15 Interesting Facts About Prague

Here are 15 Interesting Facts About Prague.

During the Prague Uprising at the end of WWII, two escaped British POWs approached a garrison of Waffen-SS and claimed to represent a regiment of paratroopers and threatened to call in an airstrike on the building they occupied. The Germans surrendered.

During the Prague Spring, Czechs and Slovaks painted over and turned around road signs so that invading forces didn’t know where to go and on one occasion an entire invasion force from Poland was routed back out of the country.

For almost 40 years, the John Lennon wall in Prague has been a continually changing piece of art as artists come and add new graffiti to it constantly. It originally started in 1980 with a single painting of John Lennon, along with some lyrics, after his assassination.

Prague is well known for its defenestrations, in which someone or a group of people are thrown out of a window. These defenestrations have historically been responsible for both wars and peace within the nation, as well as the deaths of prominent figures.

The Dancing House in Prague, Czech Republic was originally going to be named Fred and Ginger since the building resembles a pair of dancers but the idea was discarded as the architect was “afraid to import American Hollywood kitsch to Prague”.

While shooting The League of Extraordinary Gentlemen in Prague, much of the city was damaged in a flood. Sean Connery had to abandon his hotel suite and taped a television public service spot asking for aid.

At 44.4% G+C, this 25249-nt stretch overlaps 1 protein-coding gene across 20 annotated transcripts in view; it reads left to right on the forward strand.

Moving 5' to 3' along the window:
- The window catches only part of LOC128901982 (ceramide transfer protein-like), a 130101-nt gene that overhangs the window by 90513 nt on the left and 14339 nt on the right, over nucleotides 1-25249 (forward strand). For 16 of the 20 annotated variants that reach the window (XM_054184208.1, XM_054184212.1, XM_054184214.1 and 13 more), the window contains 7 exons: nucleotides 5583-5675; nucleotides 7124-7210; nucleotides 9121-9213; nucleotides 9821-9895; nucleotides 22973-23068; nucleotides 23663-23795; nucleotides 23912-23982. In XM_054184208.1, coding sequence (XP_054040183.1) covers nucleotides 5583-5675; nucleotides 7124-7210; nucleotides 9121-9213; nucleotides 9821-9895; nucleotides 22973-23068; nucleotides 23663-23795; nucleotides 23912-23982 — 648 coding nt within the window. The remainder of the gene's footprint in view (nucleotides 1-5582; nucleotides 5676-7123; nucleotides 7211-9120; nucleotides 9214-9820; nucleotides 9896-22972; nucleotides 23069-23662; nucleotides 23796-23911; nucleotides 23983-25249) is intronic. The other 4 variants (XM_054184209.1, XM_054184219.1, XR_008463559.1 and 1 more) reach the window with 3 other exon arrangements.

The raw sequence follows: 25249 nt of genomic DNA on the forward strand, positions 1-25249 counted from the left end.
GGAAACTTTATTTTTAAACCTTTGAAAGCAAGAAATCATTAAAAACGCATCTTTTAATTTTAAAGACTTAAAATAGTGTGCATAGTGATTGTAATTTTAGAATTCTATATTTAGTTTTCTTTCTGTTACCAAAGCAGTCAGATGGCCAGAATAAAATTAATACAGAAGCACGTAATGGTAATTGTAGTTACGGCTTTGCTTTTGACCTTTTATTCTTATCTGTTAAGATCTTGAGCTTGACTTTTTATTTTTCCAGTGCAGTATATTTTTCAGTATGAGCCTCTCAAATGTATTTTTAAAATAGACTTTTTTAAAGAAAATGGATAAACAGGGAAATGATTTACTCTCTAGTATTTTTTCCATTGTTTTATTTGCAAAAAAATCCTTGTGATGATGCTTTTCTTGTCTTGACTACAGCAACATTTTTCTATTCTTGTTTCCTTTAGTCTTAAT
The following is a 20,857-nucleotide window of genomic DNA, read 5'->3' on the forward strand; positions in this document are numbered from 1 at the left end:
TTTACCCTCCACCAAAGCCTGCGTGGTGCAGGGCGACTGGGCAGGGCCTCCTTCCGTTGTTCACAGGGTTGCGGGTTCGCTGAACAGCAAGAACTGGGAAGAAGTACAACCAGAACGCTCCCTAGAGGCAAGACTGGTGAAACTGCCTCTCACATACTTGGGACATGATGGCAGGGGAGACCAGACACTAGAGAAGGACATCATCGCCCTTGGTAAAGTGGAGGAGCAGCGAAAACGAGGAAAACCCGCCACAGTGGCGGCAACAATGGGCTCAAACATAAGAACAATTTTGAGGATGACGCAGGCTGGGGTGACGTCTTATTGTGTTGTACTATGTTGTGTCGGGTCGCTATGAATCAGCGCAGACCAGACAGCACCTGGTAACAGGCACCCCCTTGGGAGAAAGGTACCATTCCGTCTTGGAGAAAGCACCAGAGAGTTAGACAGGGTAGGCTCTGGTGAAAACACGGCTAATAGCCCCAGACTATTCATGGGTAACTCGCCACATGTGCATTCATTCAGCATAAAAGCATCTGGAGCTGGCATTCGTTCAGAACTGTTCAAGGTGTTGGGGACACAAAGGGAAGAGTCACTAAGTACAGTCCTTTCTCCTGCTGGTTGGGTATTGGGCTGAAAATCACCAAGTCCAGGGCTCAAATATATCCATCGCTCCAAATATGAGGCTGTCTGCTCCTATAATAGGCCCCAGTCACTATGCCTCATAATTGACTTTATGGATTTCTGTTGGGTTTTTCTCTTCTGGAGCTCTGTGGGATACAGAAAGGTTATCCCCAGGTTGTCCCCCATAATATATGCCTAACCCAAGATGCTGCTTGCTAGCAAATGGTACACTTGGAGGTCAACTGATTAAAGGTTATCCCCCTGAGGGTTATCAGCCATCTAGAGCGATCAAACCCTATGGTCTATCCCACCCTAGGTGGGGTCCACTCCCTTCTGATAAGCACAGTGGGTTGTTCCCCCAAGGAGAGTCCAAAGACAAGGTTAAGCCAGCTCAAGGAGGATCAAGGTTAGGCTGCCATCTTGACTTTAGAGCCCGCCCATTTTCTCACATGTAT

The Nazis planned on preserving the Jewish quarter of Prague in order to establish an “exotic museum of an extinct race”.

There is an annual Olympiad for high school Chemistry. It began in 1968 in Prague and had 3 countries participate. It now includes 75 countries, each sending one student team of 4. There is a practical exam, followed by a written exam. Both can be up to 5 hours in length.

The skeletons of 40,000 people were used to build a chapel in Prague. The site became popular in the 13th century when an abbot sprinkled “holy soil” from Jerusalem on the cemetery grounds.

From 2005-2010, Prague had a brothel where men paid a one-time $23 fee, and women and couples entered for free. The catch was that their exploits were filmed and streamed online to paying customers.

The cobbled streets of Wenceslas Square, in Prague, are paved with slabs made of Jewish gravestones.

After a night out drinking with Czech President Vaclav Havel, the Rolling Stones in 1995 paid $32000 for a new modern lighting system for Prague Castle in the newly democratic Czech Republic.

In Prague, there’s a street so narrow it has traffic lights for pedestrians. Once a German tourist got stuck and had to be soaped up in order to slide out.

In Prague, there is an automated statue of two bronze men urinating who spell out text messages with their ‘pee’ and anyone in the world can text them.


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